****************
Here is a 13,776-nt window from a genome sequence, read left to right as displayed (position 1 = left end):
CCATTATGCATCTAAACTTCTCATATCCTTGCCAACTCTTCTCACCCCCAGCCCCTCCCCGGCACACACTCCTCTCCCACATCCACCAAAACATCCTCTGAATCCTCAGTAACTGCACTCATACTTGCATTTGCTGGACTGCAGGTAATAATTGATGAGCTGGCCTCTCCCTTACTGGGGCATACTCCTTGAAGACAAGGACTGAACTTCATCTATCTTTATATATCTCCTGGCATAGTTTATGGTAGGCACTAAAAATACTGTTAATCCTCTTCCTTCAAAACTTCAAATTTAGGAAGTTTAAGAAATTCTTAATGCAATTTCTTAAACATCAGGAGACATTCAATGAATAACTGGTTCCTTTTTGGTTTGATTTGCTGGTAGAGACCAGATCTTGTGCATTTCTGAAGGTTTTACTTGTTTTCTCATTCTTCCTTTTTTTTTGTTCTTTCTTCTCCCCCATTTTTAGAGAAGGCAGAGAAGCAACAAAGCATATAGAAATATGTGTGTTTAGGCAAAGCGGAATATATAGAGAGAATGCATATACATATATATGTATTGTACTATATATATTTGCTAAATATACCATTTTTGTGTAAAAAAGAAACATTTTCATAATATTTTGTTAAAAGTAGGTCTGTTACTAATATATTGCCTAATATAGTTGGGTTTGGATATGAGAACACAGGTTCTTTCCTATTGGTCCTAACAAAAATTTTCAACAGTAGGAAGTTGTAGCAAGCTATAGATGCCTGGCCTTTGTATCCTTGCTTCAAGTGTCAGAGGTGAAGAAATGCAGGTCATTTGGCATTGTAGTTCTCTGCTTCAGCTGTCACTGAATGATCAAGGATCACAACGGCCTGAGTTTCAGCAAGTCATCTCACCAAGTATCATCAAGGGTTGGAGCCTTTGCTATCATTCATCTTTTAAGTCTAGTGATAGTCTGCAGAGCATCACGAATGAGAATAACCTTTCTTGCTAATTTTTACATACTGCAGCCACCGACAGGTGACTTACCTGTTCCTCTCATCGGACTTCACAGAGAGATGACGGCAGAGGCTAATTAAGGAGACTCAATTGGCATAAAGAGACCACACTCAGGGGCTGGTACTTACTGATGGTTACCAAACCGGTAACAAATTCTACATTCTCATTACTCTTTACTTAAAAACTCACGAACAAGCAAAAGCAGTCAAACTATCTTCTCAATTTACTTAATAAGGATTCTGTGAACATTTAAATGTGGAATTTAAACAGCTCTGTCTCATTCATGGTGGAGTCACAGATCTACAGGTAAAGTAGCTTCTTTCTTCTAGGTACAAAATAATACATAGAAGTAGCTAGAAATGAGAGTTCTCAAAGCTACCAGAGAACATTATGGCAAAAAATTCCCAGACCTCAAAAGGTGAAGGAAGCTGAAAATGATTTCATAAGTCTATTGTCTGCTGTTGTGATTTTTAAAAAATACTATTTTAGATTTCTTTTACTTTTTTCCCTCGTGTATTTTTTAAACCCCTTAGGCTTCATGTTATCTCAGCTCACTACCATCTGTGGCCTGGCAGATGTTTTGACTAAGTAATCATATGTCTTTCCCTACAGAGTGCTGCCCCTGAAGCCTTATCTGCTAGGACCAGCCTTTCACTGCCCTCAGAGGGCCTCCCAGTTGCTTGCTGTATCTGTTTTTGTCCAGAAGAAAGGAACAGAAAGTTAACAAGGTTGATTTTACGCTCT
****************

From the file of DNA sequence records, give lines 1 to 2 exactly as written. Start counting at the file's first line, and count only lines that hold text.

Here is a 13,776-nt window from a genome sequence, read left to right as displayed (position 1 = left end):
CCATTATGCATCTAAACTTCTCATATCCTTGCCAACTCTTCTCACCCCCAGCCCCTCCCCGGCACACACTCCTCTCCCACATCCACCAAAACATCCTCTGAATCCTCAGTAACTGCACTCATACTTGCATTTGCTGGACTGCAGGTAATAATTGATGAGCTGGCCTCTCCCTTACTGGGGCATACTCCTTGAAGACAAGGACTGAACTTCATCTATCTTTATATATCTCCTGGCATAGTTTATGGTAGGCACTAAAAATACTGTTAATCCTCTTCCTTCAAAACTTCAAATTTAGGAAGTTTAAGAAATTCTTAATGCAATTTCTTAAACATCAGGAGACATTCAATGAATAACTGGTTCCTTTTTGGTTTGATTTGCTGGTAGAGACCAGATCTTGTGCATTTCTGAAGGTTTTACTTGTTTTCTCATTCTTCCTTTTTTTTTGTTCTTTCTTCTCCCCCATTTTTAGAGAAGGCAGAGAAGCAACAAAGCATATAGAAATATGTGTGTTTAGGCAAAGCGGAATATATAGAGAGAATGCATATACATATATATGTATTGTACTATATATATTTGCTAAATATACCATTTTTGTGTAAAAAAGAAACATTTTCATAATATTTTGTTAAAAGTAGGTCTGTTACTAATATATTGCCTAATATAGTTGGGTTTGGATATGAGAACACAGGTTCTTTCCTATTGGTCCTAACAAAAATTTTCAACAGTAGGAAGTTGTAGCAAGCTATAGATGCCTGGCCTTTGTATCCTTGCTTCAAGTGTCAGAGGTGAAGAAATGCAGGTCATTTGGCATTGTAGTTCTCTGCTTCAGCTGTCACTGAATGATCAAGGATCACAACGGCCTGAGTTTCAGCAAGTCATCTCACCAAGTATCATCAAGGGTTGGAGCCTTTGCTATCATTCATCTTTTAAGTCTAGTGATAGTCTGCAGAGCATCACGAATGAGAATAACCTTTCTTGCTAATTTTTACATACTGCAGCCACCGACAGGTGACTTACCTGTTCCTCTCATCGGACTTCACAGAGAGATGACGGCAGAGGCTAATTAAGGAGACTCAATTGGCATAAAGAGACCACACTCAGGGGCTGGTACTTACTGATGGTTACCAAACCGGTAACAAATTCTACATTCTCATTACTCTTTACTTAAAAACTCACGAACAAGCAAAAGCAGTCAAACTATCTTCTCAATTTACTTAATAAGGATTCTGTGAACATTTAAATGTGGAATTTAAACAGCTCTGTCTCATTCATGGTGGAGTCACAGATCTACAGGTAAAGTAGCTTCTTTCTTCTAGGTACAAAATAATACATAGAAGTAGCTAGAAATGAGAGTTCTCAAAGCTACCAGAGAACATTATGGCAAAAAATTCCCAGACCTCAAAAGGTGAAGGAAGCTGAAAATGATTTCATAAGTCTATTGTCTGCTGTTGTGATTTTTAAAAAATACTATTTTAGATTTCTTTTACTTTTTTCCCTCGTGTATTTTTTAAACCCCTTAGGCTTCATGTTATCTCAGCTCACTACCATCTGTGGCCTGGCAGATGTTTTGACTAAGTAATCATATGTCTTTCCCTACAGAGTGCTGCCCCTGAAGCCTTATCTGCTAGGACCAGCCTTTCACTGCCCTCAGAGGGCCTCCCAGTTGCTTGCTGTATCTGTTTTTGTCCAGAAGAAAGGAACAGAAAGTTAACAAGGTTGATTTTACGCTCT